OKAY, rant over :)


This practical idea, gleaned from one of my favorite large families, has helped me SO much.

I have lots of friends who can function in chaos. There can be dishes piled on the counter and laundry piled on the couch and they can plop down comfortably on the couch to read a magazine without a second thought. I'm not one of those people. I am totally an out-of-sight-out-of-mind person, and unfortunately that also means that if everything is in sight, I am losing my mind. I can't think when there is clutter all around me.

To combat this (because if Mama aint happy, nobody is happy), we have regular "five minute clean-up" sessions in our house. No matter what everyone is doing (well, except maybe using the bathroom), if Mom calls out "five minute clean-up", we all drop everything and straighten things up.

This goes beyond assigned zones - we just all pitch in for five minutes to bring our house back to order, and then we resume what we were doing.

You would be amazed how much can happen in five minutes, when lots of people are pitching in to help. Toys get gathered up quickly and placed in their proper baskets, dishes get tossed into the dishwasher, pillows on couches are plumped (is that a word?) and chairs and barstools are straightened. Order is restored.

This is not a deep cleaning job, but rather a "tidy things up" effort, and we don't prolong it. We may have three of these a day, or we may have one, but these quick bursts of energy really go a long way to keeping order and sanity in our home.


This is pretty self-explanatory, but I'm going to explain it anyway. Because maybe you are like me : without a plan, I default to messy. I am not a natural organizer, and I have a hard time remembering where I put things on a regular basis. (This is why I have a Caleb : he keeps a running inventory of every single item that ever entered The Rice Ranch in his head. No joke.)

I like things tidy. (Did I mention this ?) But if I am not careful, I will "tidy things up" by stuffing important things into soon-to-be-forgotten crevices, keeping them virtually hidden for years. Things like, oh, I don't know : keys, wallets, credit cards, library cards, checks, bills, iPads, cameras, you-name-it. This may or may not have caused significant "discussions" to take place between the owners of said items over the years.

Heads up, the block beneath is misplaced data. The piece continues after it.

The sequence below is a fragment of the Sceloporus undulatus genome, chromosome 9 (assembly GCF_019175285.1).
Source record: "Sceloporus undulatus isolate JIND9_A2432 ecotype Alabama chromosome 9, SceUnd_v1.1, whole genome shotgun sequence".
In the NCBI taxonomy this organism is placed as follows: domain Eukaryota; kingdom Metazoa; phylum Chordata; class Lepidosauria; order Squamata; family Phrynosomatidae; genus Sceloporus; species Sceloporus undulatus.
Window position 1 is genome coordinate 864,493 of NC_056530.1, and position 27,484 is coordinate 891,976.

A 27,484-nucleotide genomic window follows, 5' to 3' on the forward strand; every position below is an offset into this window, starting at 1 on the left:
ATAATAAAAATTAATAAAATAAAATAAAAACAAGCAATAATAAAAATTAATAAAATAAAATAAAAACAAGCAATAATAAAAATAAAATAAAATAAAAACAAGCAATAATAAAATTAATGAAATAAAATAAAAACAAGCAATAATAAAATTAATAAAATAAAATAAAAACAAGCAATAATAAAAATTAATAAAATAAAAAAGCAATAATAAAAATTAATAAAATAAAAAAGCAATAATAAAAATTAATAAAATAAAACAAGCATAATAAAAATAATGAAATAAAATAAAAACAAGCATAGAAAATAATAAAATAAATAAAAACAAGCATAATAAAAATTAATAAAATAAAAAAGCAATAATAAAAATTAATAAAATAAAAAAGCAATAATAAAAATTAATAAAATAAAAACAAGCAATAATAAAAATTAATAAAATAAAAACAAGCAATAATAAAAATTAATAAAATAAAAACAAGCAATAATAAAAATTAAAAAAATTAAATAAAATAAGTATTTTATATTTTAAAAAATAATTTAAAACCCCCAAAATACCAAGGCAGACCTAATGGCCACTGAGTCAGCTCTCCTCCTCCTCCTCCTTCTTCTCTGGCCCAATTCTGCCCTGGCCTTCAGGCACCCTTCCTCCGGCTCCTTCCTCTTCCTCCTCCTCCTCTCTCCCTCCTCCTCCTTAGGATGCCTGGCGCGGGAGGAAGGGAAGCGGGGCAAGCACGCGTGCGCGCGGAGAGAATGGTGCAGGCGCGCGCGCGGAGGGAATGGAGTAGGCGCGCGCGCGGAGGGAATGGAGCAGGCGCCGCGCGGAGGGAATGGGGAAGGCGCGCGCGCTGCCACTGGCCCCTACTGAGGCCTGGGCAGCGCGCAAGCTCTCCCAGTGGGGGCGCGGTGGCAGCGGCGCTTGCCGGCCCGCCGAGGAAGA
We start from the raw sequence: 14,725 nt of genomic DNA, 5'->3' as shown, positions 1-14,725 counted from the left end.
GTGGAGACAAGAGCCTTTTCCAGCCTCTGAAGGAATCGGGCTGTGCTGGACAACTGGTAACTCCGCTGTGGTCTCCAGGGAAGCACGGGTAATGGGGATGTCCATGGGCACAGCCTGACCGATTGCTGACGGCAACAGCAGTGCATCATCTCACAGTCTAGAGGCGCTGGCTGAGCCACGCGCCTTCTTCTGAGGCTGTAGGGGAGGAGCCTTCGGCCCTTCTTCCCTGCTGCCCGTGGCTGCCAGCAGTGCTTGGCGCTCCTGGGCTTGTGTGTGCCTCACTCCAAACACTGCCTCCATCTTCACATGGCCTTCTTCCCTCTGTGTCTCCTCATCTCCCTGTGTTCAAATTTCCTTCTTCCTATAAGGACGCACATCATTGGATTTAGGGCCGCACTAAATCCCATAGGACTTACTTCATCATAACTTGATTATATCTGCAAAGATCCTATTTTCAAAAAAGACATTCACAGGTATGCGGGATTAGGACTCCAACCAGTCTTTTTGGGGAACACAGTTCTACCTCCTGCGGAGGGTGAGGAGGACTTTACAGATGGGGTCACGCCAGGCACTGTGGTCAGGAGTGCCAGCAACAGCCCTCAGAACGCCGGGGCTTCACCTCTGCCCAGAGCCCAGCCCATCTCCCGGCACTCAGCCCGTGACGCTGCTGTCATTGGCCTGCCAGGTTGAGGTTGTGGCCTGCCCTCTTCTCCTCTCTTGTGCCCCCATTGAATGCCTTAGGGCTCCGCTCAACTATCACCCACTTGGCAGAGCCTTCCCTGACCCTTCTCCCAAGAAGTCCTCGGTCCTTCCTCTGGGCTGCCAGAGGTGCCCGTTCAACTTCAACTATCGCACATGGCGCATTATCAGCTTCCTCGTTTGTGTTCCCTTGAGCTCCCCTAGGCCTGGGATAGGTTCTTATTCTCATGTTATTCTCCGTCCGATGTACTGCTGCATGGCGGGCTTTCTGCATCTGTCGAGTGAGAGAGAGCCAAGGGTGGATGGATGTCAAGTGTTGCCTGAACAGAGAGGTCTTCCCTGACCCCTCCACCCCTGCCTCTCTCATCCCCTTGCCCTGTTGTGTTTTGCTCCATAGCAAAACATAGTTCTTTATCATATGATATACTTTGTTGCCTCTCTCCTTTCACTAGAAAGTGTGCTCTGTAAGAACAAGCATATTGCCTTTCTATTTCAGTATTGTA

I have to stop for a second and confess something here : I'm still working on this one. It helps that we have built-in cubby holes over a little counter top desk in the kitchen. This is the place I generally "stuff" stuff. If anyone is looking for something valuable that can fit into one of the cubby holes, chances are Mom put it there. However ... sigh ... I still have lots of hiding spots (apparently) for all the things people leave lying on counter tops. Probably not a day goes by that someone isn't calling out "Mom, where did you put my (fill in the blank)", sending me scurrying frantically around the house, opening drawers and searching through cabinets for whatever is missing.

The upside of this, is that I've been forced to organize things, so that the number of potential "hiding spots" in our house could be reduced to less than a dozen. For the most part, our cabinets and closets and garage have been designated for specific uses, and if something is lying on the floor or counter top we can say "put this where it belongs" and it has meaning.

Mail that comes into the house either gets trashed (if it's junk mail) or filed in the cubby hole (if it's something we will need during the next week, like a coupon) or given to Sam immediately when he comes home (if it's a bill.)

Toys go into specific clear plastic tubs that are stored on shelves in the garage ... action figures in one box, dollhouse furniture and barbies in another box, legos in another, and so on. Sports equipment is stored in several large rubbermade containers in the garage, stuffed animals all make their home in a large tub in Abigail's room, as well as a toy box with a lid in the garage, and all miscellaneous toys go into one small basket in the family room.

When the children are done playing with one type of toy (like legos), they have to clean those up before getting down a new set of toys. This not only keeps the house (relatively) clean, but it makes playtime fun for our kids. They don't have to sort through a big pile of things shoved into random buckets to play with all the Rescue Heroes - they're all in one box on a shelf.

(By the way, if you've never read "The Messy Room" by Stan and Jan Berenstain, I encourage you to do so. That simple children's book changed my life over 25 years ago, and I am still using the wisdom found there today :))

Okay, well it's nearing dinner time here, so time to wrap this cleaning post up.

I'm sure many of you have time-proven tips on keeping a tidy home while raising children... I would love to hear your ideas in the comment section !

Stay tuned for part three, where I discuss How To Stop Small Children From Destroying All The Pretty Things in Your House. 

See you soon !!